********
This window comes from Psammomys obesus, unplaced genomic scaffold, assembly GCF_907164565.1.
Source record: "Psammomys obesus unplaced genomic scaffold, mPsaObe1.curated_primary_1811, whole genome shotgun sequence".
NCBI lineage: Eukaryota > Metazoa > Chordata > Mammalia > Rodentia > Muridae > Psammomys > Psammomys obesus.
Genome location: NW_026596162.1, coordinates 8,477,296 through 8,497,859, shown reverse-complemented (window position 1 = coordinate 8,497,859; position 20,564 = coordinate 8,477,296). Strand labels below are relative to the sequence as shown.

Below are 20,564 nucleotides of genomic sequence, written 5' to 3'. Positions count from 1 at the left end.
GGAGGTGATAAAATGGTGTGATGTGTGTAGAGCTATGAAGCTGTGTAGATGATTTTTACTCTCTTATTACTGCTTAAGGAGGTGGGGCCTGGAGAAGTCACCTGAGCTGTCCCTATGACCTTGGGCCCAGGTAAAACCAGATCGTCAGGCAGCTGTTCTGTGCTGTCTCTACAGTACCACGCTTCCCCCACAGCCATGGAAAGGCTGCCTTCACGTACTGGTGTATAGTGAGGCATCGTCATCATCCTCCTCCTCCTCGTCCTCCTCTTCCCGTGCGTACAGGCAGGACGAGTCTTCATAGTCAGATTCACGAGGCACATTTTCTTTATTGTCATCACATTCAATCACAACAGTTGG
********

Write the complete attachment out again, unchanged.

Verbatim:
This window comes from Psammomys obesus, unplaced genomic scaffold, assembly GCF_907164565.1.
Source record: "Psammomys obesus unplaced genomic scaffold, mPsaObe1.curated_primary_1811, whole genome shotgun sequence".
NCBI lineage: Eukaryota > Metazoa > Chordata > Mammalia > Rodentia > Muridae > Psammomys > Psammomys obesus.
Genome location: NW_026596162.1, coordinates 8,477,296 through 8,497,859, shown reverse-complemented (window position 1 = coordinate 8,497,859; position 20,564 = coordinate 8,477,296). Strand labels below are relative to the sequence as shown.

Below are 20,564 nucleotides of genomic sequence, written 5' to 3'. Positions count from 1 at the left end.
GGAGGTGATAAAATGGTGTGATGTGTGTAGAGCTATGAAGCTGTGTAGATGATTTTTACTCTCTTATTACTGCTTAAGGAGGTGGGGCCTGGAGAAGTCACCTGAGCTGTCCCTATGACCTTGGGCCCAGGTAAAACCAGATCGTCAGGCAGCTGTTCTGTGCTGTCTCTACAGTACCACGCTTCCCCCACAGCCATGGAAAGGCTGCCTTCACGTACTGGTGTATAGTGAGGCATCGTCATCATCCTCCTCCTCCTCGTCCTCCTCTTCCCGTGCGTACAGGCAGGACGAGTCTTCATAGTCAGATTCACGAGGCACATTTTCTTTATTGTCATCACATTCAATCACAACAGTTGG